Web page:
Schools could be teaching proper sleeping habits to show what’s happening. Parents could help by taking devices early and showing them proper sleep schedules by doing it. If children don’t want to listen, parents could have them go to the doctor and have the doctor tell them.

Information for this article was gathered from:,concentration%2C%20and%20improve%20academic%20performance.



By Maddy Carstens, junior, staff writer 

The girls conference track meet took place May 1. Its original date of April 30 was postponed due to bad weather. The meet took place at West Central Valley, and the participating teams were ACGC, WCV, Panorama, Woodward Granger, Earlham, Des Moines Christian, Van Meter, Madrid and Ogden. With a tough conference, the Panorama girls competed their hardest to win some relays and races.

With Panorama’s girls entered in almost every open and relay event, competition was fierce from other teams. Some of the relays that placed for Panorama were girls distance medley, who placed sixth overall, along with girls 4×8, who placed third overall. For individual placings for Panorama, Arilyan Steenblock placed second overall in discuss, Mary Fett eighth overall in the open 800, Laicey Lutz eighth overall for girls 1500, and Kylee Rochholz sixth overall for girls 1500. Everyone worked their hardest and fought with the terrible weather on the first day of the meet. However, with the meet being postponed to the next day, May 2, the weather brought sunshine to allow the running and field events to have a good end to the conference meet. For Panorama, three of the events set new best season performances, and six girls set a total of eight new personal records. Great work, girls!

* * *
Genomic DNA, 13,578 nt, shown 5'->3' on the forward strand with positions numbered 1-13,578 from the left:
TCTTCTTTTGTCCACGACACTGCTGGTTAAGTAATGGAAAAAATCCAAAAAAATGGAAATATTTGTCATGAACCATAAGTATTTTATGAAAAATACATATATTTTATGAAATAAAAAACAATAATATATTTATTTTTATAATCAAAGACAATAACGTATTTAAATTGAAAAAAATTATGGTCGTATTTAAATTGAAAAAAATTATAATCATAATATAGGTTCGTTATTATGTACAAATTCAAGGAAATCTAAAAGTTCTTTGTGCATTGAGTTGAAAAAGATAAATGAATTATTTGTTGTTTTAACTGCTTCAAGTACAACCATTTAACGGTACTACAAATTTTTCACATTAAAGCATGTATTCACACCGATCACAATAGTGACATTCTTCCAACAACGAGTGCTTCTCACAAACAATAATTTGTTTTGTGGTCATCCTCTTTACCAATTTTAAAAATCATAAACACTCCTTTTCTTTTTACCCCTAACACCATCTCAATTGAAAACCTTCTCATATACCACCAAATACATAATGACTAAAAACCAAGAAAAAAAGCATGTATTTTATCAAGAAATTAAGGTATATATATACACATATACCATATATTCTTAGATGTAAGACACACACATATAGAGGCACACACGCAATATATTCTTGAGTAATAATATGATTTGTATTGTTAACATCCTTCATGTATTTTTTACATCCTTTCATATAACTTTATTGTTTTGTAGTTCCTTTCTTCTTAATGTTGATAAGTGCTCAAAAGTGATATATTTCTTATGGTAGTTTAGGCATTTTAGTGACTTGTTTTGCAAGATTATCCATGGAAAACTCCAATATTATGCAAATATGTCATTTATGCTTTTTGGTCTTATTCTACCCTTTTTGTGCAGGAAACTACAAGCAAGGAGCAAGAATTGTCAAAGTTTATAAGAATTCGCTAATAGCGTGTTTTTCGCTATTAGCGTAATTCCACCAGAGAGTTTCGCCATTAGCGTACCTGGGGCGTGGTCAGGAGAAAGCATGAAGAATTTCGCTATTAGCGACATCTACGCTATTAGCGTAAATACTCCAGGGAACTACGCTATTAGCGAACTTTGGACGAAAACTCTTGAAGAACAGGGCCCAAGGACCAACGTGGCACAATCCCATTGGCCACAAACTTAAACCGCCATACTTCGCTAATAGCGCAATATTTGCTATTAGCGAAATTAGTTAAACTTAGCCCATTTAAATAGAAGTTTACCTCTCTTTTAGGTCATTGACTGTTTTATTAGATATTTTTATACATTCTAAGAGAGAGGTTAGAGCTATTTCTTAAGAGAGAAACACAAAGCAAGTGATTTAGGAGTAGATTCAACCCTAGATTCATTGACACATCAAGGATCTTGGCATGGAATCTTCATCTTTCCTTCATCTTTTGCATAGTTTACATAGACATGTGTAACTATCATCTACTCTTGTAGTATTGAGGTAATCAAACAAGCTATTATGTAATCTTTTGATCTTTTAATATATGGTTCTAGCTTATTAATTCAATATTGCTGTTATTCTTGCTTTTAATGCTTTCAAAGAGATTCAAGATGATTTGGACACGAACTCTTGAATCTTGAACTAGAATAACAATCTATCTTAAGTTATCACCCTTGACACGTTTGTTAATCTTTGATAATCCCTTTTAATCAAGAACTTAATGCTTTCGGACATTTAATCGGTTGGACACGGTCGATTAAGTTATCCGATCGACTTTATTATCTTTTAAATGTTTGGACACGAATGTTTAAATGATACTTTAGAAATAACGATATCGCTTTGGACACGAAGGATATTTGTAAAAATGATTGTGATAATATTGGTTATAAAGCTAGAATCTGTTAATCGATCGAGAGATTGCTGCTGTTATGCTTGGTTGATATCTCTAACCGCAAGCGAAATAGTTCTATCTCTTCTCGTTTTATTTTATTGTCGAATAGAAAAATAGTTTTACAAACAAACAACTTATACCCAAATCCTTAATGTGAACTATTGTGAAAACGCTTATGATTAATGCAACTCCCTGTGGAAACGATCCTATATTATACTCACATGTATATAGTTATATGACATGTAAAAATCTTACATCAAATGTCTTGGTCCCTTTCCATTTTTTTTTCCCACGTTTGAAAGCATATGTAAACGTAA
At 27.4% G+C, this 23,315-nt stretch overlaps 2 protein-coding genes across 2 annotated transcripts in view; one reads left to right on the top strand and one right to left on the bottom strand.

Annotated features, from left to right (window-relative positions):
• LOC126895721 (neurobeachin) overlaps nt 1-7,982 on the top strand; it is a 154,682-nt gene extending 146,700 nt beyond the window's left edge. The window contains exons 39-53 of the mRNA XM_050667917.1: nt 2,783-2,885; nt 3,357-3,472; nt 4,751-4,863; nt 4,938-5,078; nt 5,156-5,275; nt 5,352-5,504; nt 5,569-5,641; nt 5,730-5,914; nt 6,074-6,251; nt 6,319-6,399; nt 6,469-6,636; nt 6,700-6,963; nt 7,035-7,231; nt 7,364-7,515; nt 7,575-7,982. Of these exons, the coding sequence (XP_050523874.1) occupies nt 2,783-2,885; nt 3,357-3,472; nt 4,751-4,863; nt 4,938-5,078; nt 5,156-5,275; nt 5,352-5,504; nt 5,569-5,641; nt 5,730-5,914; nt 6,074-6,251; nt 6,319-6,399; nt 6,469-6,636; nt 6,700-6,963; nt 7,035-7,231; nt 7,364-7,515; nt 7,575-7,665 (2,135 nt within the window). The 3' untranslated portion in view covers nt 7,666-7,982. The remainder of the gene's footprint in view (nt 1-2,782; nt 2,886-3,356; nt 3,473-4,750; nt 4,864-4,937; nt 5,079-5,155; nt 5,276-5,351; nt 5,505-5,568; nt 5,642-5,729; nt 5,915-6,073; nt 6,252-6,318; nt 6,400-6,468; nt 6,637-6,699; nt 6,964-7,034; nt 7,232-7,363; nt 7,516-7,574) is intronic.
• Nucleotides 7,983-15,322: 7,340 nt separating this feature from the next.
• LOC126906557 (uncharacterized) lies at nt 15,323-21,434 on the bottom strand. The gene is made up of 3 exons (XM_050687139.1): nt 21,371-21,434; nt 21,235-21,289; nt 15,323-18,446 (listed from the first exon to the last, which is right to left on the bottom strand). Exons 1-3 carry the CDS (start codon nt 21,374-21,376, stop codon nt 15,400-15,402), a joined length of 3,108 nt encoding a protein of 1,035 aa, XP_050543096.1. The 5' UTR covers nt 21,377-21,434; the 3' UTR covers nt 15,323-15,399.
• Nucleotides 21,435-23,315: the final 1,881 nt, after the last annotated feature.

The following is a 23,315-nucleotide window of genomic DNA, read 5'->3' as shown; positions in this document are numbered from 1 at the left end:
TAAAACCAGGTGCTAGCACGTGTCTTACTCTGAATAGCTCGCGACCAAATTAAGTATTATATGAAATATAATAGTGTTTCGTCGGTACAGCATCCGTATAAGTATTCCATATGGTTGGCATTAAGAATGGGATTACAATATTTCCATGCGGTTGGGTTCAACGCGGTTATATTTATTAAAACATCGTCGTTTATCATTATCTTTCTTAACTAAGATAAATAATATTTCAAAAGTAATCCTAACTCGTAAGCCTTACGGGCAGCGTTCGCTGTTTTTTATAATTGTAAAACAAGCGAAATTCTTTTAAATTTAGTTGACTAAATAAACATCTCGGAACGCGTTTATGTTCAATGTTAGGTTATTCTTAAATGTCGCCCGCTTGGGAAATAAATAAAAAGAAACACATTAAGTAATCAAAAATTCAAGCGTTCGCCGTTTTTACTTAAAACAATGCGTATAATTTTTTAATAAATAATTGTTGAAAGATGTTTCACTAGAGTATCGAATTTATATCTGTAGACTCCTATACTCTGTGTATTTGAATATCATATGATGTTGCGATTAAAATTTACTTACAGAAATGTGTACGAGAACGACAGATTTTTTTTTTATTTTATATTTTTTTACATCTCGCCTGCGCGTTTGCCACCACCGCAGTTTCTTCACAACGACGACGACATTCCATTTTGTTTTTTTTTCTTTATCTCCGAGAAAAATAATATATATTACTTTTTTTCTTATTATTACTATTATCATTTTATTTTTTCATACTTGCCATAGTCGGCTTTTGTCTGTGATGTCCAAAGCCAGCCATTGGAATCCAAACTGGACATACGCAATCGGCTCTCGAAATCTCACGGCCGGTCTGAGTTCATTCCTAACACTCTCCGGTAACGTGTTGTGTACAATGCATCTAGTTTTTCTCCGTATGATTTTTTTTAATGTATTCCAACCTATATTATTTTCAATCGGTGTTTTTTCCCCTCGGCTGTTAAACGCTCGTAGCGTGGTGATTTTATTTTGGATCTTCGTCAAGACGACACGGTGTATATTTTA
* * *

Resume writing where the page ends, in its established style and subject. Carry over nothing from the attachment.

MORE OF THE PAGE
By Lillie Greenlee, freshman, staff writer

It’s important to drive safely. Not driving safely can put you and others at risk. When driving, you should be giving your undivided attention to the road. For example, you shouldn’t be on your phone whether it’s texting or watching videos of. Even if you think you’ll be fine doing that, being on your phone for even a second can end with disaster.